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  • Edición impresa de Septiembre 16, 2014


A summary from the article Contributions To The USA

When we say “Hispanic,” whom are we talking about? For sure, they are not one nationality, nor one culture. Instead, Hispanics are greatly diverse people. Their cultural and linguistic origins are Spanish and Latin American, regardless of race and color. They can be of European, Indian or African descent, or any combination of these three. They can have cultural ties to Mexico, the Caribbean countries, Central America, South America or Spain itself.

Most Americans believe that the history of the United States began at Plymouth Rock in 1620. But our history text books fail to tell us that when the Pilgrims were struggling to maintain their tiny colony, Spanish towns were already growing and flourishing in Florida, the Southwest and Puerto Rico.

Historians have generally ignored the fact that the first European settlement in North America was San Miguel de Gualdape, founded in Georgia in 1526, 81 years before Jamestown, which was settled in 1607.

We have learned a great deal about the great explorations of this continent by Lewis and Clark, Daniel Boone and Zebulum Pike. But how many of us know about the equally great explorations that Hernando de Soto led in 1539 through present-day Florida, Georgia, the Carolinas, Tennessee, Alabama, Mississippi and Louisiana? After reaching the mouth of the Mississippi River, de Soto’s expedition continued on through Arkansas and Texas until it reached Mexico. Shortly afterwards, another Spaniard, Francisco Vasquez de Coronado, led an expedition through the present-day states of New Mexico, Oklahoma and Kansas.

In 1976, we celebrated the Bicentennial of our independence. How many of us know about the role that Hispanics played in helping us win that independence? For starters, King Carlos of Spain granted a credit of one million pounds--a large sum at the time--to the American colonists. The Spanish towns of Los Angeles, San Diego, San Francisco and others paid a special tax, levied by the Spanish Crown, which went to the Continental Congress to support the war effort.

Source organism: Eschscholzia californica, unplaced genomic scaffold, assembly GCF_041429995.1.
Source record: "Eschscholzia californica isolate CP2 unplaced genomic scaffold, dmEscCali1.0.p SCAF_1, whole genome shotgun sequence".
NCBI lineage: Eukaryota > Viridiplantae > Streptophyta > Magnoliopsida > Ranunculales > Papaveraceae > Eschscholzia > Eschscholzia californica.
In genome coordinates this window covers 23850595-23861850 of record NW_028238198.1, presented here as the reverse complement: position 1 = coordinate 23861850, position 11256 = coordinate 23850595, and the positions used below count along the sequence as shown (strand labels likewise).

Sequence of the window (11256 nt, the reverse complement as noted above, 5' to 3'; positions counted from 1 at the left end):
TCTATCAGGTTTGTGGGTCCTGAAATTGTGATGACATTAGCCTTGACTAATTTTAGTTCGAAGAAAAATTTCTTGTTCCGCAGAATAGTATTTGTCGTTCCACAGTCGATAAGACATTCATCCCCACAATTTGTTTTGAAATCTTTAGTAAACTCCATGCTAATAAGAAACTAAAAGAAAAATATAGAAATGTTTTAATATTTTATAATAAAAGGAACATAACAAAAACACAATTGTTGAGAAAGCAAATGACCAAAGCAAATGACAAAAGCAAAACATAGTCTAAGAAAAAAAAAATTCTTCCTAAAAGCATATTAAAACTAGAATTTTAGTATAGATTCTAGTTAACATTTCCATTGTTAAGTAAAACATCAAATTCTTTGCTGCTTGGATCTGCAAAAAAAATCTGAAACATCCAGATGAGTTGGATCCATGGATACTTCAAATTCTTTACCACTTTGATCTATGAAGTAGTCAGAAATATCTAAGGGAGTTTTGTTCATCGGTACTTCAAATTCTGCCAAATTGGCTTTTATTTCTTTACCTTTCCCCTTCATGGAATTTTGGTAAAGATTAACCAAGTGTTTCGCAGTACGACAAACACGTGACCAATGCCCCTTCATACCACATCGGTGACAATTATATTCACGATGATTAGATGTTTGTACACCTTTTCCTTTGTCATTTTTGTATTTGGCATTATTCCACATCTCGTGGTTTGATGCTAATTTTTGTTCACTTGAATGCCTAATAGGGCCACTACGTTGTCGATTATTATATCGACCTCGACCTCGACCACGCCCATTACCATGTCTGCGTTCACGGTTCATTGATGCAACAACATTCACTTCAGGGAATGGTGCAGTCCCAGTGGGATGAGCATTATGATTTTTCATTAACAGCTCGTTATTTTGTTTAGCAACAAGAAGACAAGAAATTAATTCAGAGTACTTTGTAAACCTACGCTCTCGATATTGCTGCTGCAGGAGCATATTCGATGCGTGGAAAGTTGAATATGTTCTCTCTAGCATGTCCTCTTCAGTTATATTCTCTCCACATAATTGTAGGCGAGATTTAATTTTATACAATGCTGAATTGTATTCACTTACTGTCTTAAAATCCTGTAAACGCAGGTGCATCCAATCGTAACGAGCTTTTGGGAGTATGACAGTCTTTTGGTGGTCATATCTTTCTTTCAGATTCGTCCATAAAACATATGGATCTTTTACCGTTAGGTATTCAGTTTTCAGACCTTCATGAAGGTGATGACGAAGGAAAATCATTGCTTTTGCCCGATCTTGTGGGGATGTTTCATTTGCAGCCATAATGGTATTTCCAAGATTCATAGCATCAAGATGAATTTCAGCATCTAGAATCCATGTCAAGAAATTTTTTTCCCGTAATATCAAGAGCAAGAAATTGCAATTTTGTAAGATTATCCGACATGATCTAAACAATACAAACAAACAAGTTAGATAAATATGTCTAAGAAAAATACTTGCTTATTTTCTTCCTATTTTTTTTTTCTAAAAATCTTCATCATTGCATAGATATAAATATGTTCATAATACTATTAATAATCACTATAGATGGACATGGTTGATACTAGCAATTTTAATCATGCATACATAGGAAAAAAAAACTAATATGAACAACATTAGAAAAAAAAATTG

Spanish was the first European language spoken in North America, and today, the U.S. is the fifth largest Spanish-speaking country in the world.

In addition to the names of rivers and mountains, there are 2,000 or more cities and towns in the United States with Spanish names, which appear in every state in the union. The state names of California, Arizona, New Mexico, Colorado, Nevada, Montana and Florida are Spanish..

America has been called the “breadbasket” of the world because our grains and produce have fed people throughout the world when they have been unable to feed themselves. But who first made this possible? Have we recognized the original leading role that Hispanics played in this essential area of food production?

Some statistics will help put this subject in perspective. About 80% of the world’s food plants originated in the New World. Of the 112 species of plants found north of Mexico, all but 9 were developed, cultivated and improved in Latin America, of which the potato and corn are probably the most important.

Hispanic Heritage Month (which is celebrated September 15 - October 15 in the United States) and its emphasis on Hispanic contributions to this country is profound and timely. It enables our society to become aware of what Hispanics have done and of their capacity to do even more. Also, it instills in the new generation of Hispanic Americans a pride in their heritage, out which a renewed spirit and confidence will emerge, as a harbinger of even greater things to come.




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